Wednesday, May 14, 2014

Mid-May, the wind blows...audiobooks!

It's 100 degrees Fahrenheit in downtown Los Angeles.

Outside of the library it is in the mid 90s. There are several problems with that. The most important is that Starbucks likes to turn up the frosty air when it's hot outside so that the temperature difference between inside and outside is about thirty to forty degrees.

I coward away from the place since it earned me a nice head cold. I'm at the library now, waiting to go to the airport. It's nice having the option to haunt a location where nothing is expected of you. Give me a clean, well-lighted place and I will rebel in the emptiness. No sense of accomplishment. No egotistical drive to get more. Bliss! There is comfort in the lack of responsibility. And I need to feel comfortable. I am no one. Deadbeat son of the Middle Class, why do you see the stars in the ground below you? Louis Corsair, you are a ghost without substance!

While here, and without body or form, I browse the collection of audiobooks; I'm hooked now and need a fix. I do note the differences between this format and written fiction. I enjoyed Gone Girl (in audiobook format) thanks to the performance the readers gave. This made me somewhat guilty at first, since I chickened out of reading the actual book. Yet, there is more to consider here.

A decent reader will bring life the many characters in a story. This adds a dimension of creativity not in the written novel. And this means that the successful audiobook must have a reader that complements the variety of styles in the written book.

Not all readers are adept. For example, I'm reading Ford County (audiobook) and the reader is John Grisham. He...probably should have let someone else read it. The performance is not the best. That doesn't mean that John Grisham can't read (obviously he has to read his work). But Grisham isn't a professional audiobook performer.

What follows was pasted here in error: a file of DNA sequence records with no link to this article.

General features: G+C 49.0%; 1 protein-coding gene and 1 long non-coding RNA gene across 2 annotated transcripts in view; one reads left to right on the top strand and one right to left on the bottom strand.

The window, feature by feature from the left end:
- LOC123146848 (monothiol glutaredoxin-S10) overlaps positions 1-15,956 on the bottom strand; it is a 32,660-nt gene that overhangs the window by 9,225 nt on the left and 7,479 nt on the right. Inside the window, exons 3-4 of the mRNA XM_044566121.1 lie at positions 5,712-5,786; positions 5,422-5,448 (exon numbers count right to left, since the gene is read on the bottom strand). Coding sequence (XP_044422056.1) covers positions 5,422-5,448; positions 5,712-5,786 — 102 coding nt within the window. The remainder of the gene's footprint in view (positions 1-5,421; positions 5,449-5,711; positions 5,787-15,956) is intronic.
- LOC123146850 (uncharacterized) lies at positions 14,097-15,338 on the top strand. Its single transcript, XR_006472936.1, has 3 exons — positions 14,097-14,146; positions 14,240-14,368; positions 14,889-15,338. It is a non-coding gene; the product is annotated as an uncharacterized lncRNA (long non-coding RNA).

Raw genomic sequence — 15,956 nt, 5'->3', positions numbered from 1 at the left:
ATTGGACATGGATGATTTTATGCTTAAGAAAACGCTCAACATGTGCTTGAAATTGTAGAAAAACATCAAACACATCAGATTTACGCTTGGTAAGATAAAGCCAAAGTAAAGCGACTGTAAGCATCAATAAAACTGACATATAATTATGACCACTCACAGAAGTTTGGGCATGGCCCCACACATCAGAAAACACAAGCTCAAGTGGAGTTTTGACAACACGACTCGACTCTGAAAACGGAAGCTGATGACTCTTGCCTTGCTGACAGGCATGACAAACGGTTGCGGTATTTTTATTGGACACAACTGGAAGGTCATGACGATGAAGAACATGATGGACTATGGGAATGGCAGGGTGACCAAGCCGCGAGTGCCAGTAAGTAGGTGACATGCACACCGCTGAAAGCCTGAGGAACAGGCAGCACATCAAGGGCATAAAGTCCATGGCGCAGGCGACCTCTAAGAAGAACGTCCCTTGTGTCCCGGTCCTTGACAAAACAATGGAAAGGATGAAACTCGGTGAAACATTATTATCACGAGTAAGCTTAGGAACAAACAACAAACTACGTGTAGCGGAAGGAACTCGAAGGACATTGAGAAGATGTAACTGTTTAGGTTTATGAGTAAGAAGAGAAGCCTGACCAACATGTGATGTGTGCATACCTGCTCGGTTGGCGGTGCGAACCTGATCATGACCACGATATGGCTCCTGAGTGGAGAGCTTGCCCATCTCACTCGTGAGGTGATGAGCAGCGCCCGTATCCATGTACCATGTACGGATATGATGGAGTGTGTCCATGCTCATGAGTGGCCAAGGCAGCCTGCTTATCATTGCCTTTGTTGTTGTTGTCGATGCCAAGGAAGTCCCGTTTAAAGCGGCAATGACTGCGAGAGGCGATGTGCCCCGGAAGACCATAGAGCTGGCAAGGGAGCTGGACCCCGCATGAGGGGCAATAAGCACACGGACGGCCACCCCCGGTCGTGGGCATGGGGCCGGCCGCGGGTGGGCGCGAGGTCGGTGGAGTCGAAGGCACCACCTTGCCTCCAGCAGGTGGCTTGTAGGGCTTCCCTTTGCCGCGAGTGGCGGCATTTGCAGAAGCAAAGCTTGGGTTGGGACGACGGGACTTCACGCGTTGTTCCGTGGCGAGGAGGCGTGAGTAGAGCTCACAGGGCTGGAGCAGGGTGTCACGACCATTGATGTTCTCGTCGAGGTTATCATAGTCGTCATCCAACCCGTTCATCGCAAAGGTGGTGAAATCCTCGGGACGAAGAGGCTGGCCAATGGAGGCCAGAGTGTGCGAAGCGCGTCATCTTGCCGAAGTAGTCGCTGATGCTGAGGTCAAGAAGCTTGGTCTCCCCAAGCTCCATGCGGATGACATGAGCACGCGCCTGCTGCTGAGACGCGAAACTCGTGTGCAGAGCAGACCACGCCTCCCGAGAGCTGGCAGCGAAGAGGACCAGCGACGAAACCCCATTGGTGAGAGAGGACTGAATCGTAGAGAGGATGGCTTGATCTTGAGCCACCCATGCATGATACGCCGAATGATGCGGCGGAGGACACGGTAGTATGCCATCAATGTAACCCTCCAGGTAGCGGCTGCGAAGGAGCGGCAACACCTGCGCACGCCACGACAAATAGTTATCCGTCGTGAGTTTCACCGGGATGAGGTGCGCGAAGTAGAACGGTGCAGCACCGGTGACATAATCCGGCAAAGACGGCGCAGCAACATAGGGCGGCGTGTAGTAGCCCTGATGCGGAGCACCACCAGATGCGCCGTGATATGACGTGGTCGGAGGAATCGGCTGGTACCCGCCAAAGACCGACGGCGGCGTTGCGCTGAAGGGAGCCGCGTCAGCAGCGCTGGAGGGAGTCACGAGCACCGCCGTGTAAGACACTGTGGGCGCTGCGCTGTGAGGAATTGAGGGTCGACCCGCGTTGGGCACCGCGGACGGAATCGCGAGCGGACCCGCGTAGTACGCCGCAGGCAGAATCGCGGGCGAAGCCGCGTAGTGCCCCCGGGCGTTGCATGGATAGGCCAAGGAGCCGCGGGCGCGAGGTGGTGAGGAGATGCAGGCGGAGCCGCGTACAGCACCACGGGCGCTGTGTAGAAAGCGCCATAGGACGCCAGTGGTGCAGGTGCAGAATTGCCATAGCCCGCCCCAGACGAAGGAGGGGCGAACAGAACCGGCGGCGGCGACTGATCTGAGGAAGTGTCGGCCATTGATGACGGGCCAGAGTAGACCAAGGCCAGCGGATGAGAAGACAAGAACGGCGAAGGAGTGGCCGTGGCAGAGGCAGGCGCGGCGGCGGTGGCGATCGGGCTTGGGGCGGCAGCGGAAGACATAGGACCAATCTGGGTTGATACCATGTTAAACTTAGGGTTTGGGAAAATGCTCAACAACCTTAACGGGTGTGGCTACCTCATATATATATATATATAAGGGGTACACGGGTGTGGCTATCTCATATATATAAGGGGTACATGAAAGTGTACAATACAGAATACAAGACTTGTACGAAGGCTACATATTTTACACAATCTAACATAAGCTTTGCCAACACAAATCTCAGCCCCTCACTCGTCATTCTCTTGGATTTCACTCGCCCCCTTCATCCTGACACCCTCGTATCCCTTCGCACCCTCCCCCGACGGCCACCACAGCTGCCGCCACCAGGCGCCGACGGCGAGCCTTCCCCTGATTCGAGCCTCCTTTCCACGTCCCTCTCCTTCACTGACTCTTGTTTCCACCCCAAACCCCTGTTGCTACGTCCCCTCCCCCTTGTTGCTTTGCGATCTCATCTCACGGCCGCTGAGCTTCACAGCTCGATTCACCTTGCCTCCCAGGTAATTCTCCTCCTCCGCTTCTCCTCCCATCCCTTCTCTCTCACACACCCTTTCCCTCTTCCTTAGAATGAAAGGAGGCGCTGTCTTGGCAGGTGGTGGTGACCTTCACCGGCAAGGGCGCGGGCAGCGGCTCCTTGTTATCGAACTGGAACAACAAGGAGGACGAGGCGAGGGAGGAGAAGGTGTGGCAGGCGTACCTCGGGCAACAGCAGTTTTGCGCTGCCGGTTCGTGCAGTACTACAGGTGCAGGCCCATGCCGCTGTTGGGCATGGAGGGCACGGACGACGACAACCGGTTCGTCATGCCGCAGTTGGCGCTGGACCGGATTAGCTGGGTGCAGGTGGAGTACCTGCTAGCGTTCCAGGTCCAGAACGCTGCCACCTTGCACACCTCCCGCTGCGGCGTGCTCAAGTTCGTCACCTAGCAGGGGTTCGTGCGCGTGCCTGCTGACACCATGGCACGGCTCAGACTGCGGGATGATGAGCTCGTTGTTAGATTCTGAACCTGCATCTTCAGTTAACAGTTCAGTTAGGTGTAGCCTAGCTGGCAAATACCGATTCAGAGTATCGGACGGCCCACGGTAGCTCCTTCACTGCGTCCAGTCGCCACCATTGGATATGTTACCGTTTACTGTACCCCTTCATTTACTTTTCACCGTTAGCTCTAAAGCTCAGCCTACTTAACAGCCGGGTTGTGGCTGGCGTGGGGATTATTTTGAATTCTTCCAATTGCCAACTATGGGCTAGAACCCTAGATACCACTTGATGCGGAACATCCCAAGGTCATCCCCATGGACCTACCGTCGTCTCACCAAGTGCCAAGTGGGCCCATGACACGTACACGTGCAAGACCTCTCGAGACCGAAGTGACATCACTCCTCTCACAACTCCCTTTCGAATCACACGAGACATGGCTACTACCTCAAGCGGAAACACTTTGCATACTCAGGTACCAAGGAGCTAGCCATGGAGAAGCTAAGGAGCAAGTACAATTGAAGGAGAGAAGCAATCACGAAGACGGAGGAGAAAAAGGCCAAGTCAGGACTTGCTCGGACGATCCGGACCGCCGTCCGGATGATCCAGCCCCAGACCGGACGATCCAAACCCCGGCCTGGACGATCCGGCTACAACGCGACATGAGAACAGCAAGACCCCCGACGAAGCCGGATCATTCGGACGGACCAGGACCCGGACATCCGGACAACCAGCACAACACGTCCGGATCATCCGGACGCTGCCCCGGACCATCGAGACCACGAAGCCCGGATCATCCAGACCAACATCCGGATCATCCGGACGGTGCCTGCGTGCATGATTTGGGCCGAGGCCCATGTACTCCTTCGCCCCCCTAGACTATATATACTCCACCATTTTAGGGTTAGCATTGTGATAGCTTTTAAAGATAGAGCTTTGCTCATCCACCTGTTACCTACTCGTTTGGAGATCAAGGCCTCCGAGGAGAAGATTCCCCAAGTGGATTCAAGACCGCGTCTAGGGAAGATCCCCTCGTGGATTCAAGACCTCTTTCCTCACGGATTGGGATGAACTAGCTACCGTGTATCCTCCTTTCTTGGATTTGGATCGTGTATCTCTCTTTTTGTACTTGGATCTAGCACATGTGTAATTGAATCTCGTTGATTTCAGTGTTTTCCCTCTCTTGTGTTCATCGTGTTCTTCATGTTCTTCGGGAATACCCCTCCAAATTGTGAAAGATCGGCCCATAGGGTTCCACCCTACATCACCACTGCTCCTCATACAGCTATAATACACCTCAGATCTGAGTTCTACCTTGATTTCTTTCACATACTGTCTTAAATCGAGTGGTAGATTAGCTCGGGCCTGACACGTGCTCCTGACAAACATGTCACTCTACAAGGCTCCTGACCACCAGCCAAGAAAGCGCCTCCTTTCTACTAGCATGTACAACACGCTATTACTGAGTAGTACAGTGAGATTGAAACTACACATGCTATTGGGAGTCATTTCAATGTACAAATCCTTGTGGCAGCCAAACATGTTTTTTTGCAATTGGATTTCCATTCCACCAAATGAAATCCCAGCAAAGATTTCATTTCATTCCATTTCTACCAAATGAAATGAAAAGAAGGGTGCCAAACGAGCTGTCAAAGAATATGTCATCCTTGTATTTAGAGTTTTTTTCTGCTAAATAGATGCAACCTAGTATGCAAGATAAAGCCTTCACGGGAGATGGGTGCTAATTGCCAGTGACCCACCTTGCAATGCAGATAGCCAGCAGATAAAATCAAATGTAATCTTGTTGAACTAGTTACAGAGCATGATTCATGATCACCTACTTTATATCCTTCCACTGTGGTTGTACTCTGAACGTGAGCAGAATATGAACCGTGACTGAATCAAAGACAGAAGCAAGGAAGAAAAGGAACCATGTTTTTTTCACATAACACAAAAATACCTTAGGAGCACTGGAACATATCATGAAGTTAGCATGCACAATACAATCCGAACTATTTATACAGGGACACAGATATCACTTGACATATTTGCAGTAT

Also, the best of readers won't make a unlikable novel better. Consider the case of The Black-Eyed Blonde. The reader was great! Kudos to Dennis Boutsikaris, whose work I now look for when browsing audiobooks. Sadly, Mr. Boutsikaris' talent couldn't save the story... The novel didn't work for me.

It makes me wonder about a number of things. One of the critiques a friend of mine received during a brutal workshop session was that his reading of the story he wrote was too much a performance. He wasn't letting the reader invent the voices in his head; he read the dialogue of one of the characters with an accent meant to be annoying.

And I agreed with the workshop leader then and I still do. But I do enjoy the audio performances of certain professionals. I wonder if in the future there will be a market of writers writing books meant to be performed, similar to stage plays (which are the children of poetry) and screenplays (the children of stage plays). Why not? Before television killed the radio serial, it had a decent audience.

The audiobook, in my opinion, is the descendant of the radio serial. Except now we get to pick the pace the serial goes at.

But here I have mused far too long...


PS: I met my too-easy writing goals already! I'm doubling down on them. The reading will require some will power, unless I only chew on audiobooks.